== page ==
|T2||Tumor limited to the pancreas, >2 cm in greatest dimension.|
|T3||Tumor extends beyond the pancreas but without involvement of the celiac axis or the superior mesenteric artery.|
|T4||Tumor involves the celiac axis or the superior mesenteric artery (unresectable primary tumor).|
|NX||Regional lymph nodes cannot be assessed.|
|N0||No regional lymph node metastasis.|
|N1||Regional lymph node metastasis.|
|M0||No distant metastasis.|
|IV||Any T||Any N||M1|
The survival rate of patients with any stage of pancreatic exocrine cancer is poor. Clinical trials are appropriate alternatives for treatment of patients with any stage of disease and should be considered prior to selecting palliative approaches. To provide optimal palliation, determination of resectability must be made. Staging studies for resectability include helical computed tomographic scan, magnetic resonance imaging scan, and endoscopic ultrasound. The introduction of minimally invasive techniques, such as laparoscopy and laparoscopic ultrasound, may decrease the use of laparotomy. 1 2 Surgical resection remains the primary modality when feasible since, on occasion, resection can lead to long-term survival and provides effective palliation. 3 4 5[Level of evidence: 3iA] The role of postoperative therapy (chemotherapy with or without chemoradiation therapy) in the management of this disease remains controversial because much of the randomized clinical trial data available are statistically underpowered and provide conflicting results. 6 7 8 9 10 Frequently, malabsorption caused by exocrine insufficiency contributes to malnutrition. Attention to pancreatic enzyme replacement can help alleviate this problem. (Refer to the PDQ® summary on Nutrition in Cancer Care for more information.) Celiac axis (and intrapleural) nerve blocks can provide highly effective and long-lasting control of pain for some patients. (Refer to the PDQ® summary on Pain for more information.)
Information about ongoing clinical trials is available from the NCI Web site.
Approximately 20% of patients present with pancreatic cancer amenable to local surgical resection with operative mortality rates of approximately 1% to 16%. 1 2 3 4 5 Using information from the Medicare claims database, a national cohort study of more than 7,000 patients undergoing pancreaticoduodenectomy between 1992 and 1995 revealed higher in-hospital mortality rates at low-volume hospitals (<1 pancreaticoduodenectomy per year) versus high-volume hospitals (>5 per year) (16% vs. 4%, respectively, P < .01). 1 Complete resection can yield 5-year survival rates of 18% to 24%, but ultimate control remains poor because of the high incidence of both local and distant tumor recurrence. 6 7 8[Level of evidence: 3iA] The role of postoperative therapy (chemotherapy with or without chemoradiation therapy [CRT]) in the management of this disease remains controversial because much of the randomized clinical trial data available are statistically underpowered and provide conflicting results. 9 10 11 12 13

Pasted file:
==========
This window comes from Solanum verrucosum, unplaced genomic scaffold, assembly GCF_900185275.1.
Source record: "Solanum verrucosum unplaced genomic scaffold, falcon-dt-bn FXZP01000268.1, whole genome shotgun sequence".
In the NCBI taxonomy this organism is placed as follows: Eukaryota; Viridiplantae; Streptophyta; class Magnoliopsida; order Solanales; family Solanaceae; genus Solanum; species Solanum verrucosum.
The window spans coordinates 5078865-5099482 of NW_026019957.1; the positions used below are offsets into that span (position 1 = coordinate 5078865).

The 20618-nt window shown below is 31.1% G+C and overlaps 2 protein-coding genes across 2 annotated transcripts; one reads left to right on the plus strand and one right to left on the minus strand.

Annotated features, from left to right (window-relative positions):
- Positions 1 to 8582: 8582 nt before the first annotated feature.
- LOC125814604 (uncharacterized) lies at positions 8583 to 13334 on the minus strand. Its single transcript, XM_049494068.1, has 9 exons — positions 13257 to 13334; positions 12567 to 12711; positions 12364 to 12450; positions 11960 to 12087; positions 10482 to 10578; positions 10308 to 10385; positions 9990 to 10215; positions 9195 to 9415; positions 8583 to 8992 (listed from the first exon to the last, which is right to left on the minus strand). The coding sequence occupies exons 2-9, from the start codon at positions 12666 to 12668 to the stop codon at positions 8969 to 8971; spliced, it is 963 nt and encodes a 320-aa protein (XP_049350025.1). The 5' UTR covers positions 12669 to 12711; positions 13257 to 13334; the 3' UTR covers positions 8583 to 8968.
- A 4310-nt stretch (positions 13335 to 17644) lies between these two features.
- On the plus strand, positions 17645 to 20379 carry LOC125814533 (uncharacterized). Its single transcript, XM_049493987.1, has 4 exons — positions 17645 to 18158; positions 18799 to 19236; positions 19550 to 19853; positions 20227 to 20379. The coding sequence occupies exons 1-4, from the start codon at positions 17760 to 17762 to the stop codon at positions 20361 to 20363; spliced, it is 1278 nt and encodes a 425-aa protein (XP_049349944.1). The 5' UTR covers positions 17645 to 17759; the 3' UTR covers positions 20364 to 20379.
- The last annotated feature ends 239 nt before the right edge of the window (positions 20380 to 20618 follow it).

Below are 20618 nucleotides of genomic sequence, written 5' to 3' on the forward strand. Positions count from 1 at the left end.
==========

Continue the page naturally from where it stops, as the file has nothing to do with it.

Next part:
Three phase III trials prior to 2000 examined the potential overall survival (OS) benefit of postoperative adjuvant 5-fluorouracil (5-FU)based CRT. A small randomized trial conducted by the Gastrointestinal Study Group (GITSG) in 1985 demonstrated a significant but modest improvement in median-term and long-term survival over resection alone with postoperative bolus 5-FU and regional split course radiation given at a dose of 40 Gy. 9[Level of evidence: 1iiA]; 10[Level of evidence: 2A] An attempt by the European Organization for the Research and Treatment of Cancer to reproduce the results of the GITSG trial failed to confirm a significant benefit for adjuvant CRT over resection alone; 11[Level of evidence: 1iiA] however, this trial treated patients with pancreatic as well as periampullary cancers (with a potential better prognosis). A subset analysis of the patients with primary pancreatic tumors indicated a trend towards improved median, 2-year, and 5-year OS with adjuvant therapy compared with surgery alone (17.1 months, 37% and 20% vs. 12.6 months, 23% and 10%, P = .09 for median survival).
An updated analysis of a subsequent European Study for Pancreatic Cancer (ESPAC 1) trial examined only patients who underwent strict randomization following pancreatic resection. The patients were assigned to one of four groups (observation, bolus 5-FU chemotherapy, bolus 5-FU CRT, or CRT followed by additional chemotherapy). With a 2 í 2 factorial design reported, at a median follow-up of 47 months, a median survival benefit was observed for only the patients who received postoperative 5-FU chemotherapy. These results were difficult to interpret, however, because of a high rate of protocol nonadherence and the lack of a separate analysis for each of the four groups in the 2 í 2 design. 12 13 14[Level of evidence: 1iiA]